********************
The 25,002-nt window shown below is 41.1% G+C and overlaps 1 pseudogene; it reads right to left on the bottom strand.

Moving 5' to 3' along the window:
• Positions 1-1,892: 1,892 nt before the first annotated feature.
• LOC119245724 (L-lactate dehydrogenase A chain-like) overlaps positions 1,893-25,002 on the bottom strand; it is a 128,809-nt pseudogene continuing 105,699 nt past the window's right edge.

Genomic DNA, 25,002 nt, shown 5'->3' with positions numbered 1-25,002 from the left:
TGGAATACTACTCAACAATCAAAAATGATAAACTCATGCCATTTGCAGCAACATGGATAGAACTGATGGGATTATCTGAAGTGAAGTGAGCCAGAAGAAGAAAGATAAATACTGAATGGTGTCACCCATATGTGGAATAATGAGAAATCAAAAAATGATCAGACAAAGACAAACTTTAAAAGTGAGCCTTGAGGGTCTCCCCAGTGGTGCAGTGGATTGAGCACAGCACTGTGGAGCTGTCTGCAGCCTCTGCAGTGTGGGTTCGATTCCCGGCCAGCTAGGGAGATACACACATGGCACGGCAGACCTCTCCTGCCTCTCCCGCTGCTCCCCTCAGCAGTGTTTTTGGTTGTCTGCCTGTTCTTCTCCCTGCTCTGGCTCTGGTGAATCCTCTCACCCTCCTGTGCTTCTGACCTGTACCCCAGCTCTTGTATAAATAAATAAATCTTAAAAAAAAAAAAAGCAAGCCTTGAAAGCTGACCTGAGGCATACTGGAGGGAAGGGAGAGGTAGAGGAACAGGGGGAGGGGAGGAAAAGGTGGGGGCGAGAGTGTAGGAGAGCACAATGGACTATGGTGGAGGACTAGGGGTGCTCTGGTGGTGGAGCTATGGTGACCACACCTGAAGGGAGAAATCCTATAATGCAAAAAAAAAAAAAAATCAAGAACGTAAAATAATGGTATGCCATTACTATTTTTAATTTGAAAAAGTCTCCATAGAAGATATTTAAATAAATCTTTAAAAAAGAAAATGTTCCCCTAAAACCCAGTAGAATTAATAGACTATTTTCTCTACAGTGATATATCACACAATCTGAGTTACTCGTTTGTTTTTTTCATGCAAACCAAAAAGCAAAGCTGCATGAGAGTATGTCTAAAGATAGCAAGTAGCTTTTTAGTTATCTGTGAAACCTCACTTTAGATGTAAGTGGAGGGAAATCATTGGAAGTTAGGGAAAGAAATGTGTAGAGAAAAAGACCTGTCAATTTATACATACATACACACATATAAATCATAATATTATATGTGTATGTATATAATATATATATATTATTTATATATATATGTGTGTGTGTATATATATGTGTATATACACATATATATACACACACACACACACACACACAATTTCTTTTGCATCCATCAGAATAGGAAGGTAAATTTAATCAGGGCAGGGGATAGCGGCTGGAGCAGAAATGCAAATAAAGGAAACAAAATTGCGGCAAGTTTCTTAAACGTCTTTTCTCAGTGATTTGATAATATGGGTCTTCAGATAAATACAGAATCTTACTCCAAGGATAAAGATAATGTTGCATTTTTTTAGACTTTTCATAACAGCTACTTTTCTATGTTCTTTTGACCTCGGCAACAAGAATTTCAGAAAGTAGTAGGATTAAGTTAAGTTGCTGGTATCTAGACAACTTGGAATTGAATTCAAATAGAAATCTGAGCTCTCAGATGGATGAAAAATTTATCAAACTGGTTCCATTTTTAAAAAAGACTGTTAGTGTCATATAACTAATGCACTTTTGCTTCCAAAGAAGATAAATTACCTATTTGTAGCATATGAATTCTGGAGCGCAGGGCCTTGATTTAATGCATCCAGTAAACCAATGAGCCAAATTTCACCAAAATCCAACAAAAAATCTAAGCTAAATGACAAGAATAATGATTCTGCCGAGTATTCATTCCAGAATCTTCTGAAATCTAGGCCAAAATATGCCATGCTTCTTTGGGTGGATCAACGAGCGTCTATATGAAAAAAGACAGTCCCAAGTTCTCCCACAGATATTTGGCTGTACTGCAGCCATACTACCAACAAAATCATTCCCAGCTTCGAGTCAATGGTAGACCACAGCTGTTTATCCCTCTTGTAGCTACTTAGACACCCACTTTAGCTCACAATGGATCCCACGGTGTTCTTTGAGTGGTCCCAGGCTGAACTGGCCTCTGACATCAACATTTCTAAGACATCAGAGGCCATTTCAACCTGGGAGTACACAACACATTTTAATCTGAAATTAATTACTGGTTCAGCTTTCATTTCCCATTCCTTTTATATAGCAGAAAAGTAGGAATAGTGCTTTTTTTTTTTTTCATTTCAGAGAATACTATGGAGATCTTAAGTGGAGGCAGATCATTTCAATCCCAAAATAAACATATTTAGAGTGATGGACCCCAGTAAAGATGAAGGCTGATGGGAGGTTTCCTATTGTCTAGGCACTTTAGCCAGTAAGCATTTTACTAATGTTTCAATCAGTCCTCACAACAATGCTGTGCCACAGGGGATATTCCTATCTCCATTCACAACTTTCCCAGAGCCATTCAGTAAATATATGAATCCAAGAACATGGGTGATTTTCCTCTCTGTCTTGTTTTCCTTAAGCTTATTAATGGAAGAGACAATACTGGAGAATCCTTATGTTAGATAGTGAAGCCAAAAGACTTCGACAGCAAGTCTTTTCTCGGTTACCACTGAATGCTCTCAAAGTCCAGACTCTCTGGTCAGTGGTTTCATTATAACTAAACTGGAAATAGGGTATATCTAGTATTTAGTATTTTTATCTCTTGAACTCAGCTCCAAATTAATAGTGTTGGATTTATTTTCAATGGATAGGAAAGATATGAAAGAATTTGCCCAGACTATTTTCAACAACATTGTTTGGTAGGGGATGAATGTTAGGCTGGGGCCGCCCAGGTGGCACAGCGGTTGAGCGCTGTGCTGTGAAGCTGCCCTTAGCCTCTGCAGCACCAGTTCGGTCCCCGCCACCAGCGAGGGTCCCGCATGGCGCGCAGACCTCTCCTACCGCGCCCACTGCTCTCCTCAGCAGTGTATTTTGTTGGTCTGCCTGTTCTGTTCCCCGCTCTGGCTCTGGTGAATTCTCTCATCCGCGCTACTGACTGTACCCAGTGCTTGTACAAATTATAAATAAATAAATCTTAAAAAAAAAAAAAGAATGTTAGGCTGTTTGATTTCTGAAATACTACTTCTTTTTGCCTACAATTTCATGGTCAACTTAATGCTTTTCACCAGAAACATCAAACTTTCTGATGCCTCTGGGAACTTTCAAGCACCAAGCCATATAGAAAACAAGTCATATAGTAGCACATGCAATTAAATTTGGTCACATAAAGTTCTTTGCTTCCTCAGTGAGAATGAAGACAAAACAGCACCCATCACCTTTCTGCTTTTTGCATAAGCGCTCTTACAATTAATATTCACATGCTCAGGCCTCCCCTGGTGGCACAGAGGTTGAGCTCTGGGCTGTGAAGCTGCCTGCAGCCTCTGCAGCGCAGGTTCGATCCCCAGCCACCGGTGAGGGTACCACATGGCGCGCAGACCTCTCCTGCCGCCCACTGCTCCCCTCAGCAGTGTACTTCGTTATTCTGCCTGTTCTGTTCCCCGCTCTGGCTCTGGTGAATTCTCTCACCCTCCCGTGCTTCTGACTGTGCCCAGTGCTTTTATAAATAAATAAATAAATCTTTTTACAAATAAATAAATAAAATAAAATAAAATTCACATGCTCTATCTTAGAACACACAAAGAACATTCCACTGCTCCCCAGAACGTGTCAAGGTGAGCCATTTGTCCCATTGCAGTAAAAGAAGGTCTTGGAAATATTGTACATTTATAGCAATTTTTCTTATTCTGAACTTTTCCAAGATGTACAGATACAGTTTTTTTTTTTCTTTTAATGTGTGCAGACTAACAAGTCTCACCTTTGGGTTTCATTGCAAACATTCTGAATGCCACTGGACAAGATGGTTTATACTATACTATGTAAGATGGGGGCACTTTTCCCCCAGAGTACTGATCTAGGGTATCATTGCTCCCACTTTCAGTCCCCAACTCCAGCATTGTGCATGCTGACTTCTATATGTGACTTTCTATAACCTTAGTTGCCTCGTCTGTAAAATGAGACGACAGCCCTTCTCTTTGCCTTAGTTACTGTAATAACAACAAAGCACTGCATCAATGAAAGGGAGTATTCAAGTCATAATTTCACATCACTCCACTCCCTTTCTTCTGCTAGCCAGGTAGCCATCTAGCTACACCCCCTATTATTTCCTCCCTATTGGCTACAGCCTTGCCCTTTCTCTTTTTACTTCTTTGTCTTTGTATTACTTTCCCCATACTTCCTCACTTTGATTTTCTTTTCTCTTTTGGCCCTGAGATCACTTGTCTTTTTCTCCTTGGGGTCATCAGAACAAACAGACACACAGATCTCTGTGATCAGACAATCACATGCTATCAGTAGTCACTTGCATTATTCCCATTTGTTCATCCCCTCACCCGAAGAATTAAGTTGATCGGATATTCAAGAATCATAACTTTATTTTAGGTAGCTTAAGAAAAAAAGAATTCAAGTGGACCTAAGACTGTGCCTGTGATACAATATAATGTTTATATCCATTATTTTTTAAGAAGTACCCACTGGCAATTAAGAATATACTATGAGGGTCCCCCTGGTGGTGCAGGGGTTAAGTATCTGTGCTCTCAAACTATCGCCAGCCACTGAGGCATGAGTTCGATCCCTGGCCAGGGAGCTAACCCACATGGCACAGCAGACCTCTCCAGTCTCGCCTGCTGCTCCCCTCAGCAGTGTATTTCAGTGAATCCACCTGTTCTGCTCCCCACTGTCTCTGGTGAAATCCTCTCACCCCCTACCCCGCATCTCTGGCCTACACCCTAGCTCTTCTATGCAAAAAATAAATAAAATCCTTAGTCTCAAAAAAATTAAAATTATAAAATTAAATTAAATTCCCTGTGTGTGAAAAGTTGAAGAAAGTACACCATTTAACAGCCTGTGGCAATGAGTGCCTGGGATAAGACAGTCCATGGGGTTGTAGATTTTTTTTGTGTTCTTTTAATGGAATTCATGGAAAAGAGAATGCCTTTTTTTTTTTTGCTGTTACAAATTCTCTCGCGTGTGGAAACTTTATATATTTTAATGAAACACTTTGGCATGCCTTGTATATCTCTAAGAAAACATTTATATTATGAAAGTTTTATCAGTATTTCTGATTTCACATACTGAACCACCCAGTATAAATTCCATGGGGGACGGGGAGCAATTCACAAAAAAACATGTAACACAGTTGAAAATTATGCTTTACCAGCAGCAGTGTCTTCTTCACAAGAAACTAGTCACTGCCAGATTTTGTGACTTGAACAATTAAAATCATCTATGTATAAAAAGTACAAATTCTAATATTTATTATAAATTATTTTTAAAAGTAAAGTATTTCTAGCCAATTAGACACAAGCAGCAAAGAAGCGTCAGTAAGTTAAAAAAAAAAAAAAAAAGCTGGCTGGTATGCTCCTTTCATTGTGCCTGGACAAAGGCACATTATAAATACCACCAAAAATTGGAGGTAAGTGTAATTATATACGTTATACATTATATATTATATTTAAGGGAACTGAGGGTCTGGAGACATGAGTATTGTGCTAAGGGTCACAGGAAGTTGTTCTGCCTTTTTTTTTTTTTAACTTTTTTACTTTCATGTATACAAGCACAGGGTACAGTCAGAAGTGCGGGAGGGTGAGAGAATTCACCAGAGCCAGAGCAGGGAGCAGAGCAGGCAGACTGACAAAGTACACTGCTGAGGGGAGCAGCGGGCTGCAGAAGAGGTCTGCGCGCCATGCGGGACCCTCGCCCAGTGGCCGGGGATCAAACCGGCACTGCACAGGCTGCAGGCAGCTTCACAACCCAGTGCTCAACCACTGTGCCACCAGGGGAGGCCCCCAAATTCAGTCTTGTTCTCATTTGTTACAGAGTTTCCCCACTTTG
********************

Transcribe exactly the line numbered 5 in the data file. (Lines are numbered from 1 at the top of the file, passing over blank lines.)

Genomic DNA, 25,002 nt, shown 5'->3' with positions numbered 1-25,002 from the left: